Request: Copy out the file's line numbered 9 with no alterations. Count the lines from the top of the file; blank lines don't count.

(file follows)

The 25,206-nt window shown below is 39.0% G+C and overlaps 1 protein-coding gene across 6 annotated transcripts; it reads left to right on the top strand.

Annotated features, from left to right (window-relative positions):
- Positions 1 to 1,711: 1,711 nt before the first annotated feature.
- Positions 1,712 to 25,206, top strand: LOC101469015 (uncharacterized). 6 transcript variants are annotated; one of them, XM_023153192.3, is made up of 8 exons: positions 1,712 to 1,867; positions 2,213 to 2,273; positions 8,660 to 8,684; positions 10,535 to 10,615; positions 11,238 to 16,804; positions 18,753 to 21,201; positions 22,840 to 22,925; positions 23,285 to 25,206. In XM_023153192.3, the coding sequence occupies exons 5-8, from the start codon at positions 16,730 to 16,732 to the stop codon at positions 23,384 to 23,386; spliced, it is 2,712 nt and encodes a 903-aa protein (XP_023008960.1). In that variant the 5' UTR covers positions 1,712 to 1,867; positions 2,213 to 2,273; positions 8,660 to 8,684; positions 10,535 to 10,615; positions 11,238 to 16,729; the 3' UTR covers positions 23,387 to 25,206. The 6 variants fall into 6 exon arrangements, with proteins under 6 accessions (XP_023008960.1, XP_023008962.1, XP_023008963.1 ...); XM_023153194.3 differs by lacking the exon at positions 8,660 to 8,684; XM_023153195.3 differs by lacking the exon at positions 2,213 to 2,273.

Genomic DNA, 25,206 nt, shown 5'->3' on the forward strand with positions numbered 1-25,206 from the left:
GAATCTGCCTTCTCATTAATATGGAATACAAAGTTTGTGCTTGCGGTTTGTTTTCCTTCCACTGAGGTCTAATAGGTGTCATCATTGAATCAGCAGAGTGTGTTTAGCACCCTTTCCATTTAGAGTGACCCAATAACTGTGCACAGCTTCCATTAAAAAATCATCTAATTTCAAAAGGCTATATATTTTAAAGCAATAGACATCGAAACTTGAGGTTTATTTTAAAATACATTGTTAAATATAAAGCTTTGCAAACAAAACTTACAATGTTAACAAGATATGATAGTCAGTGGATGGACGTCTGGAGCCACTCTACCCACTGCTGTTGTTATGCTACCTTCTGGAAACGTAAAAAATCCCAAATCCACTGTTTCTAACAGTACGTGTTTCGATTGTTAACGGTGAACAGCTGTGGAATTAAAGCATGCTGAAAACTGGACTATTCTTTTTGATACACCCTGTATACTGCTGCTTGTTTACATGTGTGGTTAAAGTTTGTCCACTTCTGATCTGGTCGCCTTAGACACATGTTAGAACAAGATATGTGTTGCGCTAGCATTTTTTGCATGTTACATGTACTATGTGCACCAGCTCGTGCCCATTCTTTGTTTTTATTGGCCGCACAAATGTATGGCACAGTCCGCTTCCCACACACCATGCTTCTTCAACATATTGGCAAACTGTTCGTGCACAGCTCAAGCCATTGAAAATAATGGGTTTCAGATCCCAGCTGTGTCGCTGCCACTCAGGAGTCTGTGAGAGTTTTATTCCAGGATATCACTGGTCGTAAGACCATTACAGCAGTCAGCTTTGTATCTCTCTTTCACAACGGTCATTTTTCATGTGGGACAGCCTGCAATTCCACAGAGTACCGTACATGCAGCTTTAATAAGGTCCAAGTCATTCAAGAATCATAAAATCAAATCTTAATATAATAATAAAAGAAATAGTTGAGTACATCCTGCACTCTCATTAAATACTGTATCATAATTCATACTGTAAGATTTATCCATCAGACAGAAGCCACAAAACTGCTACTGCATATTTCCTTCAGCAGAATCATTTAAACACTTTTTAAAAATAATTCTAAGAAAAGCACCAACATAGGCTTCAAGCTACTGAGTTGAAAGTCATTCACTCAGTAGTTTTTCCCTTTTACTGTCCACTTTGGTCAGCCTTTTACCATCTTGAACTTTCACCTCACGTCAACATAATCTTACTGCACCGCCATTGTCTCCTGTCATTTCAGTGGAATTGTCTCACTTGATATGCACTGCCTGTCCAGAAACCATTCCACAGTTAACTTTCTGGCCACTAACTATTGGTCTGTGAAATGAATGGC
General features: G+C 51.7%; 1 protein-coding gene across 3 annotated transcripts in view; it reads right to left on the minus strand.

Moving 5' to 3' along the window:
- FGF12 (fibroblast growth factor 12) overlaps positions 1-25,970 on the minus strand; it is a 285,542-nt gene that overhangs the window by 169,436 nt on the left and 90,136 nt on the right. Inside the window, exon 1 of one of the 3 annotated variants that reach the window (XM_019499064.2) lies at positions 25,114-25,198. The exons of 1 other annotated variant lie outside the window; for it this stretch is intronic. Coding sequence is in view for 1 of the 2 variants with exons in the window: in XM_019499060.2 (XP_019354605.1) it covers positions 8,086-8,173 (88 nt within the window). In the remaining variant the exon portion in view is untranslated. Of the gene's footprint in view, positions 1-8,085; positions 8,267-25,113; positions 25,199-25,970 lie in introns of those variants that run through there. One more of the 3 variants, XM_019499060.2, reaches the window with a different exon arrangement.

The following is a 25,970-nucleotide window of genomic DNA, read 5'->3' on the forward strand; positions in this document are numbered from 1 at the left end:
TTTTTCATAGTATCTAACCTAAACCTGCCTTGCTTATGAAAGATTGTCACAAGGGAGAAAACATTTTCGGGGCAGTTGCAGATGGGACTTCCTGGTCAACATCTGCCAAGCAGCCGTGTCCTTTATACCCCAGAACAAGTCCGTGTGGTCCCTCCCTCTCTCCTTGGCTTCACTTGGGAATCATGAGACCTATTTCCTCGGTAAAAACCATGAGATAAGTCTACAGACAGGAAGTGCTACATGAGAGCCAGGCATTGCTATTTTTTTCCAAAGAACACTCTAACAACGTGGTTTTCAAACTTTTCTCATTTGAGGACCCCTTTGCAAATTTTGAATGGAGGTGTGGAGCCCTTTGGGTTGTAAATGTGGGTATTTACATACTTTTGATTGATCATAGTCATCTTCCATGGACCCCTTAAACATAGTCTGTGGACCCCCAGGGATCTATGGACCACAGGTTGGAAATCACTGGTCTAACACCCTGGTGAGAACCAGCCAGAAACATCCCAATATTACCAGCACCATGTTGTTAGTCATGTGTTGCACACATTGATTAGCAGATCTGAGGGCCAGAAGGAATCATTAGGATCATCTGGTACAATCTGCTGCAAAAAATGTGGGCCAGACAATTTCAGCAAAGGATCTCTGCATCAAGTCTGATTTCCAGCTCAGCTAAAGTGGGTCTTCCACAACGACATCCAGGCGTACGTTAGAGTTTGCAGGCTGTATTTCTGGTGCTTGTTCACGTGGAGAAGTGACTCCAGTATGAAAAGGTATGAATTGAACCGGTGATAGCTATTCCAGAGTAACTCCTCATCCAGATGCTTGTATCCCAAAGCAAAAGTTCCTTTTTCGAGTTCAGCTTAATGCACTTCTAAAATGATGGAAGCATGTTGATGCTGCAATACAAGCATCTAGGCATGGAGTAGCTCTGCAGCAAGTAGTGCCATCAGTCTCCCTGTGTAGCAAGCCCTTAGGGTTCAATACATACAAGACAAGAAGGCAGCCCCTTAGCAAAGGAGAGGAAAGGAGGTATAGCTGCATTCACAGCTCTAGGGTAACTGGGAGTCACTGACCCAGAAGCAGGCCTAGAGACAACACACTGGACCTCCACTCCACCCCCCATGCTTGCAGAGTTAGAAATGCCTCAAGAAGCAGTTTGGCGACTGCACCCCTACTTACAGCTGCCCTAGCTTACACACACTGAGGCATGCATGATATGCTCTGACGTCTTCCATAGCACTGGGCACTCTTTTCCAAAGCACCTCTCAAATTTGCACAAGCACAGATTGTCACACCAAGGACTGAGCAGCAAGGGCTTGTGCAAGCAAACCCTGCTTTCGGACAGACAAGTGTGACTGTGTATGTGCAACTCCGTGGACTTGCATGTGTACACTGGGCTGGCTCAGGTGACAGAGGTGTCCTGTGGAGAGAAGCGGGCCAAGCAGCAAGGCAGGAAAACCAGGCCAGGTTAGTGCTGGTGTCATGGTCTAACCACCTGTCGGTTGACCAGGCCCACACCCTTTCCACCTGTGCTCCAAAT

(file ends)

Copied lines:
- FGF12 (fibroblast growth factor 12) overlaps positions 1-25,970 on the minus strand; it is a 285,542-nt gene that overhangs the window by 169,436 nt on the left and 90,136 nt on the right. Inside the window, exon 1 of one of the 3 annotated variants that reach the window (XM_019499064.2) lies at positions 25,114-25,198. The exons of 1 other annotated variant lie outside the window; for it this stretch is intronic. Coding sequence is in view for 1 of the 2 variants with exons in the window: in XM_019499060.2 (XP_019354605.1) it covers positions 8,086-8,173 (88 nt within the window). In the remaining variant the exon portion in view is untranslated. Of the gene's footprint in view, positions 1-8,085; positions 8,267-25,113; positions 25,199-25,970 lie in introns of those variants that run through there. One more of the 3 variants, XM_019499060.2, reaches the window with a different exon arrangement.